The mechanism to account for focal disruption of membrane integrity is not well understood but could relate to biomechanical weakness in muscle where certain aspects of the muscle are more prone to damage. Alternative mechanisms such as regional vascular spasm have been used to explain patchy involvement of groups of myofibers. The entry of albumin–dye complexes implies that myofibers develop holes large enough to admit an ~70-kD protein and survive, at least temporarily. It may also have implications for drug studies in that disrupted or damaged cells may develop a much higher intracellular concentration, or any fiber with a disrupted dystrophin complex may be more permeable to drugs. During stimulated ex vivo contraction, uptake of the dye Procion orange can be readily detected in mdx muscle, although this dye usually indicates cell necrosis (Petrof et al., 1993).

Calcium and its sequelae

The prospect of large holes allowing entry of extracellular molecules, including generous amounts of Ca2+, is reminiscent of classical excitotoxicity models of ischemic damage in which high intracellular calcium swells cells, activates intracellular proteases, deranges signaling, and quenches the mitochondrial membrane potential. Considering the large spike and fall in intracellular [Ca2+] that occurs in contracting striated muscle, it makes sense to consider the significance of Ca2+ in a larger context. There are varying reports on resting Ca2+ in isolated mdx fibers (Turner et al., 1988, 1991; Fong et al., 1990; Hopf et al., 1996). In vitro studies of isolated myofibers consistently report an increase in Ca2+ sparks in mdx muscle, especially when subjected to stress, such as hypoosmolar conditions (Wang et al., 2005). Sparks are also detected in myofibers isolated from mdx mice that were exercised, even mildly; however, Ca2+ sparks only appear in normal myofibers if the fibers were exercised to fatigue (Wang et al., 2005). Interestingly, calcium sparks and the adverse hypoosmotic response are not dependent on exogenous calcium, implying that an alternative intracellular source, such as the sarcoplasmic reticulum, may be critical. Sparks can be inhibited by the alkaloid ryanodine, which has focused attention specifically on RYR1 (Wang et al., 2005; Bellinger et al., 2009). In muscular dystrophy, Ca2+ release by RYR is thought to become uncoupled from excitation (Bellinger et al., 2009). This is thought to be due to dissociation of FKBP12 from the RYR complex. This dissociation can be inhibited by introduction of the small molecule S-107. Systemic application of S-107 in mdx mice, either by continuous infusion pumps or in drinking water, reduced the severity of the mdx phenotype by several measures. These measures included reduction in calcium spark frequency in isolated fibers, decreased numbers of fibers with central nuclei, and increased grip strength (Bellinger et al., 2009). These findings support a model in which calcium dysregulation causes increased myocyte death and gross muscle dysfunction. Surprisingly, S-107 treatment also reduced serum creatine kinase and Evans blue dye uptake (Bellinger et al., 2009). The mechanism by which RYR stabilization results in increased membrane integrity is unclear.

An alternative proposed source of Ca2+ in dystrophic fibers is the transient receptor potential canonical (TRPC) channels. These have been variously proposed as sources of mechanosensitive, leak, sarcoplasmic reticulum Ca2+ depletion–mediated (store-operated), or calcium-induced Ca2+ currents. This confusion owes to the redundancy of channels and the lack of specificity of current transient receptor potential inhibitory drugs. Overexpression of TRPC3 increases Ca2+ uptake into muscles and was sufficient to cause some aspects of muscular dystrophy (Millay et al., 2009). These include central nuclei, fibro-fatty infiltrate, and muscle wasting with age. However, it is not clear that this approach reproduces the sarcolemmal fragility such as that seen with disruption of the dystrophin complex. Overall, this model is consistent with the role of elevated Ca2+ entry as an intermediate event in muscular dystrophy. The introduction of a dominant-negative TRPC6 reduced calcium uptake in δ sarcoglycan (Sgcd)–null muscle fibers and fibrosis (Millay et al., 2009).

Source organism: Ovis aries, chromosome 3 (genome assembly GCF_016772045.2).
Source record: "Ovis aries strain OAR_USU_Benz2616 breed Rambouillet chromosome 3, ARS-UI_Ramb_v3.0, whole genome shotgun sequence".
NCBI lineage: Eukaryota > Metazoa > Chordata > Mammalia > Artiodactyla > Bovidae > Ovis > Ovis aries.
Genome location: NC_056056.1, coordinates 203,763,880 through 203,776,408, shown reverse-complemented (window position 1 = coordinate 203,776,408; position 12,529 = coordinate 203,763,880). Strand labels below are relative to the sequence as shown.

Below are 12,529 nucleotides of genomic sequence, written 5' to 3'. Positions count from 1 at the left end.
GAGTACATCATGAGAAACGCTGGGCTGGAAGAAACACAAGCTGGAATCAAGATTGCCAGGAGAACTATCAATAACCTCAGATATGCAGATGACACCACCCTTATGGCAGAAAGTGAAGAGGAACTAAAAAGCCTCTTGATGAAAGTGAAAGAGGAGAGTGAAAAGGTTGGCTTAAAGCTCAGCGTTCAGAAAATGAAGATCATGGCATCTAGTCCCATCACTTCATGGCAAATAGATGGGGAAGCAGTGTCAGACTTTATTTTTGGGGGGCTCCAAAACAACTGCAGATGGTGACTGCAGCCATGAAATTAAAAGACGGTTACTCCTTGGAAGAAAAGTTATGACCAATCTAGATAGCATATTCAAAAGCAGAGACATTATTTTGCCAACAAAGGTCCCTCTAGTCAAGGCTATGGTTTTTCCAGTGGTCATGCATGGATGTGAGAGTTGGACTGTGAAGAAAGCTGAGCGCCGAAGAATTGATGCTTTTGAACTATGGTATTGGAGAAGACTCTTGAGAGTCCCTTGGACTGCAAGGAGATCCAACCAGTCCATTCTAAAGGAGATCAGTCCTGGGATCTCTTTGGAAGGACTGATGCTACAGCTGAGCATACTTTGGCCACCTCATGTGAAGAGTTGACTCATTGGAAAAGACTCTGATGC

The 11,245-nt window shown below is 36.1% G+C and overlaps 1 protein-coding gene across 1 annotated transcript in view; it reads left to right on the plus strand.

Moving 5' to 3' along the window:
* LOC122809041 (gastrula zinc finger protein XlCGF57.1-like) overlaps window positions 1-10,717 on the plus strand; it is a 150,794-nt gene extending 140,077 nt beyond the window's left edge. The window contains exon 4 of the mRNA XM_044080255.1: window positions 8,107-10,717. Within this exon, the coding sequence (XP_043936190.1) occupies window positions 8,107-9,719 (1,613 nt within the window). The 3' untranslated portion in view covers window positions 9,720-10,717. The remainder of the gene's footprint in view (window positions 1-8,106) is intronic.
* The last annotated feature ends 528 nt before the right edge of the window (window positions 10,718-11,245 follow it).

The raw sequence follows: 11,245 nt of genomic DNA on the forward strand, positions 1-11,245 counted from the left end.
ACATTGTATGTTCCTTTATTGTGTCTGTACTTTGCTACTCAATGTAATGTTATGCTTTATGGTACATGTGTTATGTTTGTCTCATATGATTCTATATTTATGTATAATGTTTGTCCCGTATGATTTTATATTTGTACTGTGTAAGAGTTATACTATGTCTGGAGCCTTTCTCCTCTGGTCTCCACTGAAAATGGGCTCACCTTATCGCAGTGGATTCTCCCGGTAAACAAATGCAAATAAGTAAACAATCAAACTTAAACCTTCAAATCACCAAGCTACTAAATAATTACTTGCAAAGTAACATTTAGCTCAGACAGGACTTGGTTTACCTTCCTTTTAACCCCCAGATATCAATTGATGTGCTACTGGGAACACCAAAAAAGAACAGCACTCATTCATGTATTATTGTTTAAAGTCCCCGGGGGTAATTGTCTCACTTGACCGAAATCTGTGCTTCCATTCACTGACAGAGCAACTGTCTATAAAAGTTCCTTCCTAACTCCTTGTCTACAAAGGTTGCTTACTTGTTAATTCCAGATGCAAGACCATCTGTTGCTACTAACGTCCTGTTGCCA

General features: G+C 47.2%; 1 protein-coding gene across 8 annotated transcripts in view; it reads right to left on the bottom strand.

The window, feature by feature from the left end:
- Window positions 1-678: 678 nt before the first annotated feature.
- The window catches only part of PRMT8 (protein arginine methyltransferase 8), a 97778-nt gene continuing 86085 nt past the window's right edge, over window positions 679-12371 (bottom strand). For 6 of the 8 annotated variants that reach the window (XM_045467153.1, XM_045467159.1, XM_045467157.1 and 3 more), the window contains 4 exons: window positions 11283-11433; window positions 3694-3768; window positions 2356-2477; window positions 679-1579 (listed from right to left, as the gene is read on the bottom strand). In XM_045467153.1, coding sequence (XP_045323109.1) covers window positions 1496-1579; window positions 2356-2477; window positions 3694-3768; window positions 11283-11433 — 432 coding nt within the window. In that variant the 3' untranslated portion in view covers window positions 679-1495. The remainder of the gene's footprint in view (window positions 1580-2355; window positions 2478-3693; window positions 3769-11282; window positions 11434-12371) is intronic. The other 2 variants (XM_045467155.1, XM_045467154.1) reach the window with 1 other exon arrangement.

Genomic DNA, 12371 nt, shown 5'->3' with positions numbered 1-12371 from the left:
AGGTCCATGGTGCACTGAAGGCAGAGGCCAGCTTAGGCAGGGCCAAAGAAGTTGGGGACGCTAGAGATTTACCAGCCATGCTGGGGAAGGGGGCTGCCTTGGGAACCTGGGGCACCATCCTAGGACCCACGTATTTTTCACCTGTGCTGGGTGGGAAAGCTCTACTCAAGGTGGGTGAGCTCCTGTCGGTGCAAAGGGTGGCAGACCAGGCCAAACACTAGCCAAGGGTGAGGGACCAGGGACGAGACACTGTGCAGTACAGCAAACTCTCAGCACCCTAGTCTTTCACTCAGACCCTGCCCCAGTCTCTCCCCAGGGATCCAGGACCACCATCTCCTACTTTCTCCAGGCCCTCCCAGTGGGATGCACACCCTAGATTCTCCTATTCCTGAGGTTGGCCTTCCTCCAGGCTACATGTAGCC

Multiple mechanisms have been proposed for Ca2+-mediated muscle dysfunction. One promising explanation is that Ca2+ induces mitochondrial production of ROS via NADPH oxidase (Whitehead et al., 2008). Reduction in ROS using the membrane-permeant antioxidant N-acetylcysteine reduced the force decrement in mdx muscle after eccentric contraction and decreased central nuclei when it was provided in the drinking water. ROS are hypothesized to activate signaling via nuclear factor κB or ROS-sensitive kinases, leading to inflammation and altered cytoskeleton. ROS may also contribute to muscle dysfunction by directly oxidizing contractile proteins or sarcolemmal lipids.

The extracellular matrix in muscle pathology in muscular dystrophy

Patients with muscular dystrophy experience an absolute decrease in muscle force, not only relative to muscle size and not only after traumatic stretch. So, at best, even late stages of the mouse phenotype represent an early stage of the human disease. There are several potential explanations for the difference in human and mouse phenotypes, including larger muscle size and increased number of slow-twitch fibers, and these are difficult to investigate. In addition to species differences in disease course, there are also striking differences within the human muscular dystrophy population. When comparing patients with the identical gene mutations, there may be substantial differences in the amount and progression of muscle weakness. These differences may arise from environmental factors such as size of muscle mass and exercise and diet. The range of muscle phenotype may also be due to difference in other genes that alter the function of the dystrophin complex or the response of muscle to injury or regeneration. These genetic modifiers are easier to study in mouse models of muscular dystrophy, despite limitations of the small animal model.